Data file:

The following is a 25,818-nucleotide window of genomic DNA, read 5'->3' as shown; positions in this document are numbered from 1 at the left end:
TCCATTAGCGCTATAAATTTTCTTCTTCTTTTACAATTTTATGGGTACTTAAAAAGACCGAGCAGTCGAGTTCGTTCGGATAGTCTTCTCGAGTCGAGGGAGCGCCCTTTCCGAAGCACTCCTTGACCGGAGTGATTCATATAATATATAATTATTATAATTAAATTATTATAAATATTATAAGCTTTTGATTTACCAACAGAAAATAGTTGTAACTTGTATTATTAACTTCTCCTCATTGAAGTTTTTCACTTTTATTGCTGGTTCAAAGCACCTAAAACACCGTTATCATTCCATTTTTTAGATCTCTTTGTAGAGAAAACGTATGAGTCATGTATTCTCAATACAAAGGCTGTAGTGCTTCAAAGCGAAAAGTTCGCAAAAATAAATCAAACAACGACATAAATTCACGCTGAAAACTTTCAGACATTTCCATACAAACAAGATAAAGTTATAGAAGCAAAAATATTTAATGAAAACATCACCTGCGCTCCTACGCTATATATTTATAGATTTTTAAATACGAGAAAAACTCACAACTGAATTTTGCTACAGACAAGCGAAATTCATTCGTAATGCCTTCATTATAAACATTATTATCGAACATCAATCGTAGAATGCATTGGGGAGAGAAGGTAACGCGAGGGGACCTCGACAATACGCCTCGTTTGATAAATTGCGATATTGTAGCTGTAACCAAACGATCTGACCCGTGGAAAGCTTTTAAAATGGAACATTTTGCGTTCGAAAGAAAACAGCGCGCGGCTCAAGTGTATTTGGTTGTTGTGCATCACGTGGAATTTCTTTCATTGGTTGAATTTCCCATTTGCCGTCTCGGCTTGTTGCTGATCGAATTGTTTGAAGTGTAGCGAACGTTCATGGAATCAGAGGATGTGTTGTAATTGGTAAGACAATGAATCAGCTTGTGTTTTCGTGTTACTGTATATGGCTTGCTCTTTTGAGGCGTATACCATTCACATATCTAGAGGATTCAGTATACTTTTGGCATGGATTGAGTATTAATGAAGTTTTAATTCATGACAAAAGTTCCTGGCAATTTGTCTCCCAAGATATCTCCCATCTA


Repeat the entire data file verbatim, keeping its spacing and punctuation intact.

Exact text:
The following is a 25,818-nucleotide window of genomic DNA, read 5'->3' as shown; positions in this document are numbered from 1 at the left end:
TCCATTAGCGCTATAAATTTTCTTCTTCTTTTACAATTTTATGGGTACTTAAAAAGACCGAGCAGTCGAGTTCGTTCGGATAGTCTTCTCGAGTCGAGGGAGCGCCCTTTCCGAAGCACTCCTTGACCGGAGTGATTCATATAATATATAATTATTATAATTAAATTATTATAAATATTATAAGCTTTTGATTTACCAACAGAAAATAGTTGTAACTTGTATTATTAACTTCTCCTCATTGAAGTTTTTCACTTTTATTGCTGGTTCAAAGCACCTAAAACACCGTTATCATTCCATTTTTTAGATCTCTTTGTAGAGAAAACGTATGAGTCATGTATTCTCAATACAAAGGCTGTAGTGCTTCAAAGCGAAAAGTTCGCAAAAATAAATCAAACAACGACATAAATTCACGCTGAAAACTTTCAGACATTTCCATACAAACAAGATAAAGTTATAGAAGCAAAAATATTTAATGAAAACATCACCTGCGCTCCTACGCTATATATTTATAGATTTTTAAATACGAGAAAAACTCACAACTGAATTTTGCTACAGACAAGCGAAATTCATTCGTAATGCCTTCATTATAAACATTATTATCGAACATCAATCGTAGAATGCATTGGGGAGAGAAGGTAACGCGAGGGGACCTCGACAATACGCCTCGTTTGATAAATTGCGATATTGTAGCTGTAACCAAACGATCTGACCCGTGGAAAGCTTTTAAAATGGAACATTTTGCGTTCGAAAGAAAACAGCGCGCGGCTCAAGTGTATTTGGTTGTTGTGCATCACGTGGAATTTCTTTCATTGGTTGAATTTCCCATTTGCCGTCTCGGCTTGTTGCTGATCGAATTGTTTGAAGTGTAGCGAACGTTCATGGAATCAGAGGATGTGTTGTAATTGGTAAGACAATGAATCAGCTTGTGTTTTCGTGTTACTGTATATGGCTTGCTCTTTTGAGGCGTATACCATTCACATATCTAGAGGATTCAGTATACTTTTGGCATGGATTGAGTATTAATGAAGTTTTAATTCATGACAAAAGTTCCTGGCAATTTGTCTCCCAAGATATCTCCCATCTA